Drafted 9th in 2012 NBA Draft
Played 1 Year at UConn
"Breakout Year": 2013-14 (2nd Year)
You're starting to see a trend developing here, aren't you? Yes, raw "one-and-done" bigs have gone on to have successful careers in the NBA. It can actually happen. They also don't have to come in and dominate immediately. They can take their time and figure out the game. PATIENCE folks. Insert Andre Drummond, who was the 9th selection in the 2012 NBA Draft by the Detroit Pistons. Now Drummond only played one year at UConn and he didn't have stats that would wow you for a top 10 pick. While playing for the Huskies, Drummond averaged 10.0 PTS and 7.6 REB. He would be 19-years-old during his rookie year with the Pistons and would go on to average 7.9 PTS, 7.6 REB, and 1.6 BLK in 20.7 MIN. But during his second year, the light came on for Drummond who would see his numbers jump to 13.5 PTS and 13.2 REB in 32.3 MIN. His Rookie year would be the only year in his entire career in which Andre Drummond didn't average double-digit points and rebounds.
Yes, this is why you're here. This is why you're so intrigued by the direction of this entire article. There are three notable big men rookies that I want to take a moment to discuss here. Now I get it, if you're the fan base of one of these prized possessions you want results immediately. You're so excited to potentially have a franchise-altering presence in the middle of the paint. Someone who can make an impact on both sides of the ball and help your team take the next step forward towards the playoffs and potentially the most beautiful golden basketball trophy in the world of sports. But by now you should realize that bigs are going to take time...
Good evening Golden State Warriors fans, I thought you might be interested in this article. Look I understand that Warriors fans are nervously watching LaMelo Ball dominate in Charlotte and asking themselves what they could have had. But, let's pump the breaks just a little bit and talk about your big fella for a second. Wiseman was going to be a work in progress and anybody telling you otherwise would be a liar. But after reading everything I just put out on the table for you, realize that one of the rawest bigs in recent NBA Draft history is currently averaging 11.8 PTS, 6.0 REB, and 1.0 BLK in 20.8 MIN. Please read that entire sentence again.
Wiseman is going to take some time. He played three games at the University of Memphis before opting out and then spending the rest of the year training for the NBA draft. In so many words, you can consider Wiseman to be a player who was drafted directly out of high school. Sure, it's easy to look around at the rest of the league and wonder how other rookies would be performing with your team but I still firmly believe that the Warriors could look back and have a monster in Wiseman in a couple of years. Wiseman won't turn 20-years-old until the end of the month and head coach Steve Kerr has even come out and said that the Warriors need to give Wiseman some more looks in the second half of the season. It's been extremely strange to see the amount of second-guessing some have had when it comes to this year's second overall selection. If you're a Warriors fan you should be thrilled. Wiseman is right on track and this was never going to be an immediate type of superstar. Patience Dubnation, Patience.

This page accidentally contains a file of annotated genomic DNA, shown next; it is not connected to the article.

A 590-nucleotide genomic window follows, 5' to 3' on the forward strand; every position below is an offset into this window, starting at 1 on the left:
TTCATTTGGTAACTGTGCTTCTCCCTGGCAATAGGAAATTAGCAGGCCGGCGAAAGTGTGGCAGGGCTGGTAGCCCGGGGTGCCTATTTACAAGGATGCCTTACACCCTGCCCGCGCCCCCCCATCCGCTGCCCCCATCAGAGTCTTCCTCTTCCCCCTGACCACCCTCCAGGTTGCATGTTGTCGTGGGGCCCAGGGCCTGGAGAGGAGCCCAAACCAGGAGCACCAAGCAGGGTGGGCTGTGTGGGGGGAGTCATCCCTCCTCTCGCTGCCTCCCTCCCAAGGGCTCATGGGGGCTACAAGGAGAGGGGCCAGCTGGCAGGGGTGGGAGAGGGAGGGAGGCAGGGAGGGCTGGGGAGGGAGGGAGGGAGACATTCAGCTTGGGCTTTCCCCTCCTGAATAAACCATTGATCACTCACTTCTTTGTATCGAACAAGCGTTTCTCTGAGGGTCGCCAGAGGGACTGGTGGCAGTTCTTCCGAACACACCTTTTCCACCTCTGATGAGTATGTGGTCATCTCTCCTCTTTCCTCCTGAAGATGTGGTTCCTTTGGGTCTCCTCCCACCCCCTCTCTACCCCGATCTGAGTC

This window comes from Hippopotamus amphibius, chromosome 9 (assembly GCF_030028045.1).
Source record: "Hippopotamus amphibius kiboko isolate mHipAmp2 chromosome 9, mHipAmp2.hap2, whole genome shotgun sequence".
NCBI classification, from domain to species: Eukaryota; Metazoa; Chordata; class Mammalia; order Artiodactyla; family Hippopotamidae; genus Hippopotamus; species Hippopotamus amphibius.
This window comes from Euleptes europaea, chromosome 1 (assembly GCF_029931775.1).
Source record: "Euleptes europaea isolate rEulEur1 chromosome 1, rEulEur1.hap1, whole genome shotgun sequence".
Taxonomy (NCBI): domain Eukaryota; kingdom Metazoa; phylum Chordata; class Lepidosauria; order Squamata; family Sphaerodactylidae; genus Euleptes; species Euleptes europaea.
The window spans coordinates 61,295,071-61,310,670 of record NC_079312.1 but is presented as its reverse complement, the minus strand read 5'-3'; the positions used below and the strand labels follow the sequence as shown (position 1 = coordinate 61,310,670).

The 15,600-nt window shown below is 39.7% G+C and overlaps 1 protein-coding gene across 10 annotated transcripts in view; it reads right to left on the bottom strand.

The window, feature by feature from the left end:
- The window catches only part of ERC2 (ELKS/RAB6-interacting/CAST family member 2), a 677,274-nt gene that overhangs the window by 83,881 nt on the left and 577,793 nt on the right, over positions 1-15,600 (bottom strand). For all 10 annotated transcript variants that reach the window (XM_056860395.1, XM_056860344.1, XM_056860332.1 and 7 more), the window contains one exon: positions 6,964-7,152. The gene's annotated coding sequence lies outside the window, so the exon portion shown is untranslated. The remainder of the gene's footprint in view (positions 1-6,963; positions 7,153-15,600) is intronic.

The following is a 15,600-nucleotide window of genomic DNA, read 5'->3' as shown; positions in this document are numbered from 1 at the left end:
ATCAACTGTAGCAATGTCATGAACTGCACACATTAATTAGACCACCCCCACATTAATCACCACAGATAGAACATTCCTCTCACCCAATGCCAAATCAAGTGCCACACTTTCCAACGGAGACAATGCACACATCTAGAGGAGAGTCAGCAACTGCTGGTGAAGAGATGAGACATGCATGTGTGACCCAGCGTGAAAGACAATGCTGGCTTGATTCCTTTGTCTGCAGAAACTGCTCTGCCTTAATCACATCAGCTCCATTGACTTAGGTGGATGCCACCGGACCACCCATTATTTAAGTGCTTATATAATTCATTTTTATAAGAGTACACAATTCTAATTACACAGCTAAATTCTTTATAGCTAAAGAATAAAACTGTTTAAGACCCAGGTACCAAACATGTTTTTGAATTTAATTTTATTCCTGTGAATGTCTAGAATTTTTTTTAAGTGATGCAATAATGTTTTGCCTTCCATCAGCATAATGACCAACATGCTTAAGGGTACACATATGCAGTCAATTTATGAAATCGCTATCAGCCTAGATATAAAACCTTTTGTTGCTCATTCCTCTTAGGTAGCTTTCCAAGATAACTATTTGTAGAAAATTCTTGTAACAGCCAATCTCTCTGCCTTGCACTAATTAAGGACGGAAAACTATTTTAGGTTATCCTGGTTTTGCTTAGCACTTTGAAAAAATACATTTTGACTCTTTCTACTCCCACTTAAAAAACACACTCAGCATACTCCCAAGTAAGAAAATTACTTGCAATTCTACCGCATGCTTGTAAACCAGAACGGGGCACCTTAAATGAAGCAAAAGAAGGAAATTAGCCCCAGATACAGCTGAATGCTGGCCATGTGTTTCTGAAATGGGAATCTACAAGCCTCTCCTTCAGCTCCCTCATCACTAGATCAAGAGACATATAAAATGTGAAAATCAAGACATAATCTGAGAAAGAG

Another perfect example of a player that needs some time to get things rolling. Sure, Atlanta Hawks fans, and basketball fans in general, want to see what this year's 6th overall selection can do with more playing time. But that time will come. Onyeka Okongwu hasn't had the rookie year that most were hoping for, but there's still plenty of time for the young big man to blossom. The thing with Okongwu is that now he's starting to need to earn his minutes. But at this time, the players that have earned minutes in front of him, such as veteran big man Clint Capela, are having outstanding years. Okongwu just recently turned 20-years-old, so there's no need to rush his development. As of now, he's averaging 3.2 PTS and 2.6 REB in just 9.9 MIN. Things could open up for Okongwu during the second half of the season, but this pick wasn't made to be a short-term solution. The Hawks have bigger plans and dreams with Okongwu and there's no need to rush his progress.
Now while some might be questioning the "immediate impact" of the two bigs above, I'd like to talk about the other side of the equation. Sometimes a big man just lands in the perfect situation. A situation in which they can not be afraid to make mistakes because they have the opportunity to learn on the fly. Isaiah Stewart landed in a perfect situation when he was acquired by the Detroit Pistons on draft night. Stewart has set the tone for the rebuilding Pistons organization with his mentality and toughness on the floor. Sure, Stewart might not wow you with his stats as of now, but his play continues to impress and it wouldn't surprise me to see the Pistons start to let him get some serious run in the second half of the year. As of right now, Stewart is averaging 5.7 PTS, 5.9 REB, and 1.0 BLK in 18.7 MIN.